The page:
F1 Strategy Report Austrian Grand Prix 2017
Race 9 – 71 Laps – 4.318km per lap – 306.452km race distance – low tyre wear
While the first and last laps of the 2017 Austrian Grand Prix were pretty exciting and action-packed, the rest of the race fell a bit flat – caused, in part, due to the lack of strategy and the durable tyres at the Red Bull Ring.
Valtteri Bottas converted pole position into his second Formula 1 victory, holding off a late charge from Ferrari’s Sebastian Vettel to give Mercedes a vital win. Daniel Ricciardo brought the “shoey” back with a podium for Red Bull on home soil.
As has been the case at a few races this year, strategy didn’t really play a crucial part in the race, with limited options. However, there were still some interesting storylines to dive right into:
One-stop for all
Sometimes, during the 2017 season, we’ve seen the one-stop strategy be the most popular – but a few drivers have tried the two-stop, just to give it a go. That wasn’t what happened in Austria, with all of the 16 classified finishers completing just one trip through the pits.
This was because the tyres at the Red Bull Ring were incredibly durable, and there was little difference in terms of grip and speed. In fact, it was the closest we’ve seen the three compounds in terms of performance all year, and this meant the ultra-soft wasn’t the only strong option.
But, as the one-stop race ruled the day, we saw a fairly standard strategy from most drivers – pitting between laps 30 and 44. Proof of how durable the tyres were is in the longest stints completed. On the softs, it was 56 laps (Nico Hulkenberg), on super-softs 39 laps were managed (Stoffel Vandoorne) and a monster 44 laps (Kimi Raikkonen) were done on ultra-softs.
We don’t often see drivers struggling with tyre blistering on these new Pirelli tyres, but it happened quite a lot during the race in Austria. It didn’t impact performance too much, although it did mean a few drivers struggled for a brief while, but it was definitely a factor and probably concerned a few strategists on the pit wall.
Due to the warm and sunny conditions on Friday, teams thought the soft tyre was arguably the best performer in terms of pace and durability. It’s got a high working range, but the milder conditions the rest of the weekend suited the lower working range of the super and ultrasofts, which sparked a bit of uncertainty on which tyre to go for.
A mixed starting grid
The starting grid is usually made up of two of the three tyre compounds, but that wasn’t the case in Spielberg. All three compounds were used for the start, with a couple of drivers (the most high-profile being Lewis Hamilton) opting for super-softs and Felipe Massa opting for softs.
It was interesting to see all three being picked, and just goes to show the close performance and durability of the compounds. There wasn’t a massive amount between them, and this meant all three were more widely used during the weekend – whereas, quite often, the hardest tyre is left unloved.
Quali move for Hamilton
Knowing that Hamilton had a five-place gearbox penalty before qualifying meant Mercedes could do something different and get the British driver to set his best Q2 time on the super-soft tyre. The leading teams have such an advantage that there was no real risk of Hamilton not making it to Q3 on super-softs, and the tyres were closely matched in terms of performance.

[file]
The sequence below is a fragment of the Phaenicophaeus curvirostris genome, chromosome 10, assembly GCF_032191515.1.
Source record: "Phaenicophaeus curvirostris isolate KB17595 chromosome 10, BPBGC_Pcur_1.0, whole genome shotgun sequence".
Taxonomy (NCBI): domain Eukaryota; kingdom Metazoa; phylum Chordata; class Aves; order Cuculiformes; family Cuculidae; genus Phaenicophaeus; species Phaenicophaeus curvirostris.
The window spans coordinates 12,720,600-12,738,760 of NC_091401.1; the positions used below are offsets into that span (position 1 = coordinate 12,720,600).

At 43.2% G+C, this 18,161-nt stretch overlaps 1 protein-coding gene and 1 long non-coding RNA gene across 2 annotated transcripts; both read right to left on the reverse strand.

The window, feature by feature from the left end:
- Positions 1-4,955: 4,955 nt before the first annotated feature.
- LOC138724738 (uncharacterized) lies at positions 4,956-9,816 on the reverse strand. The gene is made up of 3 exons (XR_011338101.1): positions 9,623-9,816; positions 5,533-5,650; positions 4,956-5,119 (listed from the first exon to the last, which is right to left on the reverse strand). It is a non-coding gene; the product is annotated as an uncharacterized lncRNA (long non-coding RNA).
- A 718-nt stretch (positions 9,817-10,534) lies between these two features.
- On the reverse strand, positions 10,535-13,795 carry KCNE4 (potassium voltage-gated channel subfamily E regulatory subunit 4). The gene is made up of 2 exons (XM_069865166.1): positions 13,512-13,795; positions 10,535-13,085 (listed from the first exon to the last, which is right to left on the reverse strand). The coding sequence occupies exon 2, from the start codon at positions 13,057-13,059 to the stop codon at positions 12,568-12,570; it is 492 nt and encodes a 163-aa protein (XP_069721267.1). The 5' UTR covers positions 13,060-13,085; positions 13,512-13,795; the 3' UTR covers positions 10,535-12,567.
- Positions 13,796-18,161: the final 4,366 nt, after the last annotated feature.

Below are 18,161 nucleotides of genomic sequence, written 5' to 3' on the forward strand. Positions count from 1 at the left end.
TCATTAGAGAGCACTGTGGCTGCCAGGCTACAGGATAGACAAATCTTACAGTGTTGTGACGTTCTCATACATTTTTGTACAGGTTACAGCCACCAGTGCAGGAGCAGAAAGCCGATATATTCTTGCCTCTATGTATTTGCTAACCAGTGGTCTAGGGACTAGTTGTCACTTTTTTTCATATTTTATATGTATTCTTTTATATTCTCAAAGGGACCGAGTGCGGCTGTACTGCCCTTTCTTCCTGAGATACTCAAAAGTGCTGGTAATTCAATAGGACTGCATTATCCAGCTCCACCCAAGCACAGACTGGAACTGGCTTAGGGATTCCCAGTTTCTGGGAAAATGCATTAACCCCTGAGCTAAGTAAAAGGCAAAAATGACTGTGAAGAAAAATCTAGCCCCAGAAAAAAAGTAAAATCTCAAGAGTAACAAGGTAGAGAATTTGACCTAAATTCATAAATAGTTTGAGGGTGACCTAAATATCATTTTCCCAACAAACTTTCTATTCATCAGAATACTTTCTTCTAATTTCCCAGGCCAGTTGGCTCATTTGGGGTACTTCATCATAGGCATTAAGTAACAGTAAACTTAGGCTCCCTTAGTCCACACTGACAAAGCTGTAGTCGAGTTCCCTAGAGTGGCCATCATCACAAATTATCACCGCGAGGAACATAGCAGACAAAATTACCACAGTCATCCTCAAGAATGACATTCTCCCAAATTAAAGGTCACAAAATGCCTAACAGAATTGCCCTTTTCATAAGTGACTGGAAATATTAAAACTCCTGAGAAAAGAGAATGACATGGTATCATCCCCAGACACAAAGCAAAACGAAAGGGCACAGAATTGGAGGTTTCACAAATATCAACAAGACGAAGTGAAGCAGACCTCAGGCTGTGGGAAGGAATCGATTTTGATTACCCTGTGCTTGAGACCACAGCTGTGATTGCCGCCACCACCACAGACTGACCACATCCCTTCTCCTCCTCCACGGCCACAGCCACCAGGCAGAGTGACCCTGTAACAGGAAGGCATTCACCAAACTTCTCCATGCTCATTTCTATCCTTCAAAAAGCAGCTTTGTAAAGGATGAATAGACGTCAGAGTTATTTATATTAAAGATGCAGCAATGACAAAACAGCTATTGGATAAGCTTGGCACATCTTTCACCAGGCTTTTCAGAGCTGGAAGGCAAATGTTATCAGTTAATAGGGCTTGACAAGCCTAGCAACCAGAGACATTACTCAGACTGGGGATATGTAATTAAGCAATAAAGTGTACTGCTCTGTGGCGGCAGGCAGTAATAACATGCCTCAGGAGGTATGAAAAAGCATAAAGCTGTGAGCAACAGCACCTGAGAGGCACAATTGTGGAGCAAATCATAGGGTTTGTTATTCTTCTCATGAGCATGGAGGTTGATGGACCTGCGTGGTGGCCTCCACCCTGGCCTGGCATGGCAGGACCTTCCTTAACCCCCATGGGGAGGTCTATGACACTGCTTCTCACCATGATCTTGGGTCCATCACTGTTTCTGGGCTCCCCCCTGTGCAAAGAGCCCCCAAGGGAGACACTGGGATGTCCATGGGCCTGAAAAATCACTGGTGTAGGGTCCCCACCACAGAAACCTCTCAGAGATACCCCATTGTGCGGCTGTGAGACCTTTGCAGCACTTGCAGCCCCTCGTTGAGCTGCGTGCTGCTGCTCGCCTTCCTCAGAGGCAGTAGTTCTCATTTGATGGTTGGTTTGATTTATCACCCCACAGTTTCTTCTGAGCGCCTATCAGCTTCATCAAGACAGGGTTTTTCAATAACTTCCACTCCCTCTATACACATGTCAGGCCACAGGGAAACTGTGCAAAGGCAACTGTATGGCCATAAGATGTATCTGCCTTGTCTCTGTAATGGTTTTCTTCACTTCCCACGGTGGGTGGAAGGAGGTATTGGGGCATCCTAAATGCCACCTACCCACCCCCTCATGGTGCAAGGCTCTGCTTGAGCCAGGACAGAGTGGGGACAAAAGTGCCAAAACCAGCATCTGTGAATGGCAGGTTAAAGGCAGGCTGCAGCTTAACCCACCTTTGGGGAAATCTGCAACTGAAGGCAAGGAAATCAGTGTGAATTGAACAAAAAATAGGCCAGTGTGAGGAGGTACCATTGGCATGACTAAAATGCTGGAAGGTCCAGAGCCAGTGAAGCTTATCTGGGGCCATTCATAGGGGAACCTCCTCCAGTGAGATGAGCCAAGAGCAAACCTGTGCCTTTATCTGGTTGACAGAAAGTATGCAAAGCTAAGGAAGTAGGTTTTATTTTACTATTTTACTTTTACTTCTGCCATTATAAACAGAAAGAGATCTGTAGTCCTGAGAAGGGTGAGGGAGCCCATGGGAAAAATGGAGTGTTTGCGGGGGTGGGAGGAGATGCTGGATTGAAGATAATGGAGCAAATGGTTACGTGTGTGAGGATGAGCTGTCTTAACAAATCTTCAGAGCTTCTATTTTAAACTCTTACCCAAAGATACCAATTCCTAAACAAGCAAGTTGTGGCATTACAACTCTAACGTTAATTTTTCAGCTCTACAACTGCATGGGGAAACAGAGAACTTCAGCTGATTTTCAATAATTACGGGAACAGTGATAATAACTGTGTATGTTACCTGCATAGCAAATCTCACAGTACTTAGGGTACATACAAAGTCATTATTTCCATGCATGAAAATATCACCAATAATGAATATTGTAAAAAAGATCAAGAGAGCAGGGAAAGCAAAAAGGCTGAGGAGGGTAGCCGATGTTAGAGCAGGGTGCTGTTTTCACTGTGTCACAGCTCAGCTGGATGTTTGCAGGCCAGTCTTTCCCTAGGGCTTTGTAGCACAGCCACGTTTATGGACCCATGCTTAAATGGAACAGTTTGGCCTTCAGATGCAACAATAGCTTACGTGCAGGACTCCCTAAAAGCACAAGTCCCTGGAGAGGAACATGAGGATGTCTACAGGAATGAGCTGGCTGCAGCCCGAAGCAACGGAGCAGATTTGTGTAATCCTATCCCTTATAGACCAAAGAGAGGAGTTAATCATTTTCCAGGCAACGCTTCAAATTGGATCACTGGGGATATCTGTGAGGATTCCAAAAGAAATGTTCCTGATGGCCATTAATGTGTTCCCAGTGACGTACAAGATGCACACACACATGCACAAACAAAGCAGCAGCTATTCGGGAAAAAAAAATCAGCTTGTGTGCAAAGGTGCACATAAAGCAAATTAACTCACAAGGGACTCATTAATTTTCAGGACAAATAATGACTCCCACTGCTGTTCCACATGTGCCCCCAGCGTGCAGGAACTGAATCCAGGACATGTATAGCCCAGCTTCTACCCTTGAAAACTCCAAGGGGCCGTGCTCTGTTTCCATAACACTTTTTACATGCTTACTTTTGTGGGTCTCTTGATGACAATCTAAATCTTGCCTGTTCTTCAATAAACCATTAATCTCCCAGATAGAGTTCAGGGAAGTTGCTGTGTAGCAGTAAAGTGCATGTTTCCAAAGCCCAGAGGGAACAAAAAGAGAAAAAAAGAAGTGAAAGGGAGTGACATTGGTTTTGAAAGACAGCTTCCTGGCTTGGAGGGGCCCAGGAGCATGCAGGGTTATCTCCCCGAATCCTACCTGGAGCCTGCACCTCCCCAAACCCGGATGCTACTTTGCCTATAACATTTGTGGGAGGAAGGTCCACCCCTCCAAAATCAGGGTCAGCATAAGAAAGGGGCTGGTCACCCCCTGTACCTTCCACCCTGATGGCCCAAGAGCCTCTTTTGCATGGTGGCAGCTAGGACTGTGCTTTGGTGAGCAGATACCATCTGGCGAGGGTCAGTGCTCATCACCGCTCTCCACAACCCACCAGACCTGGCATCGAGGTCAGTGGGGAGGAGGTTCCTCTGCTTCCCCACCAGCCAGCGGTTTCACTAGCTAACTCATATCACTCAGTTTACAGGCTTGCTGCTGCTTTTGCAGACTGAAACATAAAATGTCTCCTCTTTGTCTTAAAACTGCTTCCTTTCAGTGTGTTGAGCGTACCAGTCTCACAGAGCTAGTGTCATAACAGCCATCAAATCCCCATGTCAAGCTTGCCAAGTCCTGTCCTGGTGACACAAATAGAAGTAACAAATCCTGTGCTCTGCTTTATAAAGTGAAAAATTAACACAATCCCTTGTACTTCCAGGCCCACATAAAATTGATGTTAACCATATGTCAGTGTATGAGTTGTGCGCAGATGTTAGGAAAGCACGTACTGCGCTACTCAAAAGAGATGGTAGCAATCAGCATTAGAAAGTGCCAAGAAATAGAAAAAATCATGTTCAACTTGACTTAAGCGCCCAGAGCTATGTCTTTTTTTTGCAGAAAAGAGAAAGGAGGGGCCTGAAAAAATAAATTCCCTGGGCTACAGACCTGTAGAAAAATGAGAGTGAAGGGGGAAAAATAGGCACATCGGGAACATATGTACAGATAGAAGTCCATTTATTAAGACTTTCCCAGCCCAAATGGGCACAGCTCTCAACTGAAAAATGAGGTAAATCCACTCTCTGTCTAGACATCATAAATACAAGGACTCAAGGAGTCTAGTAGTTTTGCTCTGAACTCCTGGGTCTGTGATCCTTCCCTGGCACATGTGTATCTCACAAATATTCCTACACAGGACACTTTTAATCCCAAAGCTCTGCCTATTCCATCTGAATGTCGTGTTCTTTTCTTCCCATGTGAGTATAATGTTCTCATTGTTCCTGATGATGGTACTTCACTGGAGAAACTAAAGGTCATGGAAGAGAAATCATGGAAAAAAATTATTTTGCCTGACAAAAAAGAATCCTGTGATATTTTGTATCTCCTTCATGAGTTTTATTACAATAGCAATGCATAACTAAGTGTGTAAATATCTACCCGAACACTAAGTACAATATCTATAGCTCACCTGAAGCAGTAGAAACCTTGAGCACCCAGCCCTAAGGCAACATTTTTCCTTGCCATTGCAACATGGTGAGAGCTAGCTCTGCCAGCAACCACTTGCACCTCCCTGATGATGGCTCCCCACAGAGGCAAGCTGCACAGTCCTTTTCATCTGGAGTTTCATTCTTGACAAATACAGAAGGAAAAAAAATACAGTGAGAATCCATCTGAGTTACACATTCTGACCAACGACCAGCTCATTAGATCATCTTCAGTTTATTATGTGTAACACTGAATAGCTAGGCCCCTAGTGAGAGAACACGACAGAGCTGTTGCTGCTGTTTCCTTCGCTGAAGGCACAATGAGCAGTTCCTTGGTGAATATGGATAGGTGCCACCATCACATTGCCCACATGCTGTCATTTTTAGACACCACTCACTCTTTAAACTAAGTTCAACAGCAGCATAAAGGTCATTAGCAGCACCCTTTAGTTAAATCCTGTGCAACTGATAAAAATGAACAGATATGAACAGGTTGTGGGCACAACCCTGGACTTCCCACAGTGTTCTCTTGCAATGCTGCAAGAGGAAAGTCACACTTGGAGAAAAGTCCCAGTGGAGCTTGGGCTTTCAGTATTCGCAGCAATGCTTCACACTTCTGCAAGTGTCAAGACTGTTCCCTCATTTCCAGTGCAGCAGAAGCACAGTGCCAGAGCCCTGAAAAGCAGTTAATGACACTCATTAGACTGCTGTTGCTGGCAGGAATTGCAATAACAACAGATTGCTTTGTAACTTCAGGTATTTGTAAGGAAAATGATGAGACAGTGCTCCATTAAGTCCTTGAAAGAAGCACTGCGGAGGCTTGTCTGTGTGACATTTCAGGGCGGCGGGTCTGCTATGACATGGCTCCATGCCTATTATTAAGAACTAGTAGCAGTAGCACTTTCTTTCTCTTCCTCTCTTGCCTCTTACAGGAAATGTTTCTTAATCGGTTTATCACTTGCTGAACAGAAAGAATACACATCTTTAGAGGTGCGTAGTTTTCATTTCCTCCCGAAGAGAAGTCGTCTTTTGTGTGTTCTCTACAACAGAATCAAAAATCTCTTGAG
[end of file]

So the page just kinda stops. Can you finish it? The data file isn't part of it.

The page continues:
This meant that Hamilton had slightly less performance for the first stint, but as he was racing with cars slightly slower than his own, it wasn’t an issue. He was able to go a little longer and the tyres held up enough for him to make up ground in those final laps, before a final stint on the more grippy ultra-softs which allowed him to attack Ricciardo for third in the end – he just missed out on a podium.
The Kimi train
Ferrari appeared to keep Kimi Raikkonen out longer in his first stint, giving him the lead and attempting to slow down Valtteri Bottas – who had emerged behind the Finn on fresh tyres – and allow Sebastian Vettel to catch up. But, his tyres weren’t in great shape by that point and the Iceman failed to pull off the strategy call. So, it didn’t really work.
First lap drama
The start and first lap pretty much secured the results they scored for many. Bottas got a perfect start, so good the FIA investigated him for a jump start before taking no further action, and this allowed him to establish a gap and control the pace. Behind, Daniil Kvyat smashed into Fernando Alonso and Max Verstappen, with the two drivers spinning around being forced to retire. Williams moved from the second-last row into the points due to the first lap and Jolyon Palmer also made up ground, so this was their gains came from, rather than strategy. A few drivers made up more ground than others and this meant they were able to elevate their positions without the intervention of strategy.
Hamilton was able to close on Ricciardo late on due to the slightly better performance of his ultra-softs and the general pace of the Mercedes. This meant it was a tense final few laps but he ended up just missing out, losing some time from a failed pass on the penultimate lap. We saw once again that the Ferrari seems to treat the softer compounds a bit better and while Vettel stopped before Bottas, his tyres seemed in better condition towards the end and the car has always gone well on super-softs. He closed the gap fairly quickly as Bottas appeared to struggle a bit, but he couldn’t get close enough to make a move and ran out of time.
Jack Leslie @JackLeslieF1
Ultrasoft: Raikkonen (44 laps)
Supersoft: Vandoorne (39 laps)
Soft: Hulkenberg (56 laps)
Stints by Driver